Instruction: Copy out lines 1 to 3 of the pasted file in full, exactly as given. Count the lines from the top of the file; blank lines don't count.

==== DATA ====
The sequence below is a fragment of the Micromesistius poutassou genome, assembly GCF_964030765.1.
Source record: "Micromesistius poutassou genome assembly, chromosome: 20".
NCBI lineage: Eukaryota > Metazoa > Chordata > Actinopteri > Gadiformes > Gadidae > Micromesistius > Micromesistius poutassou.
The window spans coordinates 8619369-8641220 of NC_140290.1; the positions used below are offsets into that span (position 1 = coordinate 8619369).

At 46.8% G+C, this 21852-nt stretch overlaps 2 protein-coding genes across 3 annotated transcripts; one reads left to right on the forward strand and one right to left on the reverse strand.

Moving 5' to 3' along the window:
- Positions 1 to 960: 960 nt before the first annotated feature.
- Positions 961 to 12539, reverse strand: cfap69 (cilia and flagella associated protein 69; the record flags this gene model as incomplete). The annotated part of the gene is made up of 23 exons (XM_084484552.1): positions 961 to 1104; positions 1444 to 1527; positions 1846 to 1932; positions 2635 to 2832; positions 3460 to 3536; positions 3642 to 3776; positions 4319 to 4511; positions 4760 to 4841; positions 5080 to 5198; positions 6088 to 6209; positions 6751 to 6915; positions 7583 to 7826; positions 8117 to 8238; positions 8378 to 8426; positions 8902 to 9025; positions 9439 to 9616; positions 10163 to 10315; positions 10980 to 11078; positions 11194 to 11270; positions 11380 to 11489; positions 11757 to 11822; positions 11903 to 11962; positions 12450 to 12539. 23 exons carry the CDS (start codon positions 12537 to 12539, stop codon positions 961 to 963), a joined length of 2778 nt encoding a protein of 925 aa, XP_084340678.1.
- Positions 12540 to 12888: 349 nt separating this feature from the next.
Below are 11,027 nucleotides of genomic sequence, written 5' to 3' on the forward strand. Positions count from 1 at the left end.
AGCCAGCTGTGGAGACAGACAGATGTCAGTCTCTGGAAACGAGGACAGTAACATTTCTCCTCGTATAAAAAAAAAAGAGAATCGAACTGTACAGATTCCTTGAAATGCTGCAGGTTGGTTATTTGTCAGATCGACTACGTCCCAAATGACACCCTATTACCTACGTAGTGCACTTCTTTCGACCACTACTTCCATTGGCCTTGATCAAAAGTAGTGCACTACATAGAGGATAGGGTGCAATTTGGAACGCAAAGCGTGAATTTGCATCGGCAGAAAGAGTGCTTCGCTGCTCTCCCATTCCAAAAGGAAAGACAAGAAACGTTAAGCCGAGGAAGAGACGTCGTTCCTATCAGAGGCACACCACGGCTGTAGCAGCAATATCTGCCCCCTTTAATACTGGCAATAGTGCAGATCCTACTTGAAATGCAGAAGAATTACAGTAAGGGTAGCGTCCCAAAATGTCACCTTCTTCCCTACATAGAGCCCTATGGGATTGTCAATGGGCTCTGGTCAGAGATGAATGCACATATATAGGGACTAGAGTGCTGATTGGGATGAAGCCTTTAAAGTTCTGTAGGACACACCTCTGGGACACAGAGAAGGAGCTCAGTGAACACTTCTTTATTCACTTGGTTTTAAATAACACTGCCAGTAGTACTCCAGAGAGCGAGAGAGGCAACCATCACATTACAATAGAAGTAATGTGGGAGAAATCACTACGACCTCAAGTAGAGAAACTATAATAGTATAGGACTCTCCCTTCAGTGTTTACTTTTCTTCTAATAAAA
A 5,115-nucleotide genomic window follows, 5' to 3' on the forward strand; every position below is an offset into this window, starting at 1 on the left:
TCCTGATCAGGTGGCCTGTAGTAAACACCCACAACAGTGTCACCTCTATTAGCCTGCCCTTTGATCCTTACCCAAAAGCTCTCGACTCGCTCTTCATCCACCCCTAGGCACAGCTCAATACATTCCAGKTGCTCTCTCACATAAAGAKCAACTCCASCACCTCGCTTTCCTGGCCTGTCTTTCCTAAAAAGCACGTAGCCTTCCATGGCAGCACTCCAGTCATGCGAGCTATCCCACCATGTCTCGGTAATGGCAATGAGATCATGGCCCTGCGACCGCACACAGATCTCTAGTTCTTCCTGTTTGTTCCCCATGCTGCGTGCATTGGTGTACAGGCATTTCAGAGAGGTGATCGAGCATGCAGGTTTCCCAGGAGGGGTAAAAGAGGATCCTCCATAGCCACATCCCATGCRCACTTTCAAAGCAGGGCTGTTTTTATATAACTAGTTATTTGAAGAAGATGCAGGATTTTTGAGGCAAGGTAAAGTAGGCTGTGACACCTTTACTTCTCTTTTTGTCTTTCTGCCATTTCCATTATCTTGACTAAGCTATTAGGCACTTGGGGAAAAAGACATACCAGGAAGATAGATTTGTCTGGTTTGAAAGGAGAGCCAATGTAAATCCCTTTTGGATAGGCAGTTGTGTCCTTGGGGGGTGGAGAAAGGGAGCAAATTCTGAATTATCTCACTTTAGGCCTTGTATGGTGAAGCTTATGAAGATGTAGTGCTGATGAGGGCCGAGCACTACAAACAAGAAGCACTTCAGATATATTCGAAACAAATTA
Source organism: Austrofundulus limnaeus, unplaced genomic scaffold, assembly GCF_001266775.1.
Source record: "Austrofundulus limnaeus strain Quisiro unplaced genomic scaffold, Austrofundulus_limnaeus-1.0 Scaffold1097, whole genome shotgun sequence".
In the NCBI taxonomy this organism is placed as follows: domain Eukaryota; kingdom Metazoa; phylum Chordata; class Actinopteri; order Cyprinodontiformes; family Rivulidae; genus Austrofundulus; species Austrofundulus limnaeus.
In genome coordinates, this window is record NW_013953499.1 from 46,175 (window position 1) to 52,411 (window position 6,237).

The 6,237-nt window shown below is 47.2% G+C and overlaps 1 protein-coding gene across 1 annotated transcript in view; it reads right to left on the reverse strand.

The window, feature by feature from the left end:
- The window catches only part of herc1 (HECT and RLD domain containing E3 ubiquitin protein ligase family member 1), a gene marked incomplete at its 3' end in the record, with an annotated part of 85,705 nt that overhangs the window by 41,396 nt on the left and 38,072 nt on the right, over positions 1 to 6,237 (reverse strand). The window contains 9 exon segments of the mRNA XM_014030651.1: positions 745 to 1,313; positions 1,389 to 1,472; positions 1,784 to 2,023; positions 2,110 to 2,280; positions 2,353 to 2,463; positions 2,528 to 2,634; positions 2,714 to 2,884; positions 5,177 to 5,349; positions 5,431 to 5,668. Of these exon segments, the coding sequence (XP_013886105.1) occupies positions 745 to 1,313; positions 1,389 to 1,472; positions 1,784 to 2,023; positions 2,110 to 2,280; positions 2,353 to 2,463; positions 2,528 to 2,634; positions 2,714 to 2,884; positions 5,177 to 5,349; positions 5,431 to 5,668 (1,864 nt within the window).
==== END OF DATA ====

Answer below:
The sequence below is a fragment of the Micromesistius poutassou genome, assembly GCF_964030765.1.
Source record: "Micromesistius poutassou genome assembly, chromosome: 20".
NCBI lineage: Eukaryota > Metazoa > Chordata > Actinopteri > Gadiformes > Gadidae > Micromesistius > Micromesistius poutassou.